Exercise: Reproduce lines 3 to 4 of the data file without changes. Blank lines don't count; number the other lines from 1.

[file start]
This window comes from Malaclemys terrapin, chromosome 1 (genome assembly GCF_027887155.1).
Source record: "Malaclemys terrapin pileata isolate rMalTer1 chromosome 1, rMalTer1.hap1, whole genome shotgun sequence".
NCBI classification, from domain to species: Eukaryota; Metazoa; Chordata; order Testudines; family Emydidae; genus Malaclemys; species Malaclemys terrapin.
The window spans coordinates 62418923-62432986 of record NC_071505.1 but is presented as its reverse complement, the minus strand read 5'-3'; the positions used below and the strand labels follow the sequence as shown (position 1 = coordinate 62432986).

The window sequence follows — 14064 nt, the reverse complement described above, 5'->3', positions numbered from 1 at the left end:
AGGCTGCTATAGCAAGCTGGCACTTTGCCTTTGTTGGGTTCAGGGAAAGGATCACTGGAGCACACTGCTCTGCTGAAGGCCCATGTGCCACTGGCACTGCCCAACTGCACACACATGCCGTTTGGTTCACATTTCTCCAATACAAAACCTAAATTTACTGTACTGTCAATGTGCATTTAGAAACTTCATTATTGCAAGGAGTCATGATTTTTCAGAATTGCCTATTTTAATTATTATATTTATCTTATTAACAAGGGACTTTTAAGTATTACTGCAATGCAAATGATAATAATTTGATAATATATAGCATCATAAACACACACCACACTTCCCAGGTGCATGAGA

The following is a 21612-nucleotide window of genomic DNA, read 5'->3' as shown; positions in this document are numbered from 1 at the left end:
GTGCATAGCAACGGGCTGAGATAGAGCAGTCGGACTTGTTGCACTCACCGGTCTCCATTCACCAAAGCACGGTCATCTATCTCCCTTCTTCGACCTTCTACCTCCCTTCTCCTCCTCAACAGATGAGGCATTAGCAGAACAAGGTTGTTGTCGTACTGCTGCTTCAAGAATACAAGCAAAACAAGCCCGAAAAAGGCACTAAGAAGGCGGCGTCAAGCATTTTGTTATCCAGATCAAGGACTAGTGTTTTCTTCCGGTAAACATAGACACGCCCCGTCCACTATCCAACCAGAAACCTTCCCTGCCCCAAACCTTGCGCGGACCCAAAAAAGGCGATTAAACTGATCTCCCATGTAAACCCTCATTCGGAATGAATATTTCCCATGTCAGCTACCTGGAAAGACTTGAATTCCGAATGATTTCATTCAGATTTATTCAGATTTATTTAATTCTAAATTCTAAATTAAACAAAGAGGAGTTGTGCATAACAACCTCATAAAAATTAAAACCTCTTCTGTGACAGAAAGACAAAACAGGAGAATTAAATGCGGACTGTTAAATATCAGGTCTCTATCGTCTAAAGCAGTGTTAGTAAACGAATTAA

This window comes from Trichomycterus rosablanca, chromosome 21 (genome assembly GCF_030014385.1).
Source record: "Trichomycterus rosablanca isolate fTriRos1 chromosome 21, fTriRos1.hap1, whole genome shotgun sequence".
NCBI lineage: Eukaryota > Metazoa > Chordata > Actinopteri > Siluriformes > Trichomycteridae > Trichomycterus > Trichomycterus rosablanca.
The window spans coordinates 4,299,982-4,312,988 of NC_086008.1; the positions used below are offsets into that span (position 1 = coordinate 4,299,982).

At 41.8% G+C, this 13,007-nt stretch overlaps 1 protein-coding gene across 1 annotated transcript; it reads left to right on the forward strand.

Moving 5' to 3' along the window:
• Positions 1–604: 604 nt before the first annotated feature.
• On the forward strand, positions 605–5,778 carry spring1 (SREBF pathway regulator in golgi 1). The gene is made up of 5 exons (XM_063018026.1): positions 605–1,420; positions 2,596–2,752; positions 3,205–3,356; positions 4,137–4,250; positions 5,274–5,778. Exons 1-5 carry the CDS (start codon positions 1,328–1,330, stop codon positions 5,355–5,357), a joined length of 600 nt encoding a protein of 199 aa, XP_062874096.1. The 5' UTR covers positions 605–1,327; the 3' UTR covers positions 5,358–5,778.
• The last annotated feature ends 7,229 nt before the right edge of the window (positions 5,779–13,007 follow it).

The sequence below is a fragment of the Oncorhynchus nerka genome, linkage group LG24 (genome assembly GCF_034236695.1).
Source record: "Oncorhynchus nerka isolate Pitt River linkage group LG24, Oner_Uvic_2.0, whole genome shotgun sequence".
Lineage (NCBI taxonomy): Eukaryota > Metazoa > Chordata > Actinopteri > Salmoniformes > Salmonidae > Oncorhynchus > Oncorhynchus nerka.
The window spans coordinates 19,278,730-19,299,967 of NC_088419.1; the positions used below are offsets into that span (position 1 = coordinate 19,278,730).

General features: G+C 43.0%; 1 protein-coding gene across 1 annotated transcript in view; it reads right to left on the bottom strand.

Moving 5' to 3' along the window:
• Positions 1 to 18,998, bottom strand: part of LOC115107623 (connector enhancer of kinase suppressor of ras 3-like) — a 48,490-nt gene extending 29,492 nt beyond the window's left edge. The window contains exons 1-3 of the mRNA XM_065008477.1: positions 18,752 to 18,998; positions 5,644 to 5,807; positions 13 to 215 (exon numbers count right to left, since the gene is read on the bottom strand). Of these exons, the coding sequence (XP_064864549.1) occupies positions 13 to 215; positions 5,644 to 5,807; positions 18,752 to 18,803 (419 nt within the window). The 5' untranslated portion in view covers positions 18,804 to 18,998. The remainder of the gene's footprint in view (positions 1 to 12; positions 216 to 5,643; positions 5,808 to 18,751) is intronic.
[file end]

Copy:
NCBI classification, from domain to species: Eukaryota; Metazoa; Chordata; order Testudines; family Emydidae; genus Malaclemys; species Malaclemys terrapin.
The window spans coordinates 62418923-62432986 of record NC_071505.1 but is presented as its reverse complement, the minus strand read 5'-3'; the positions used below and the strand labels follow the sequence as shown (position 1 = coordinate 62432986).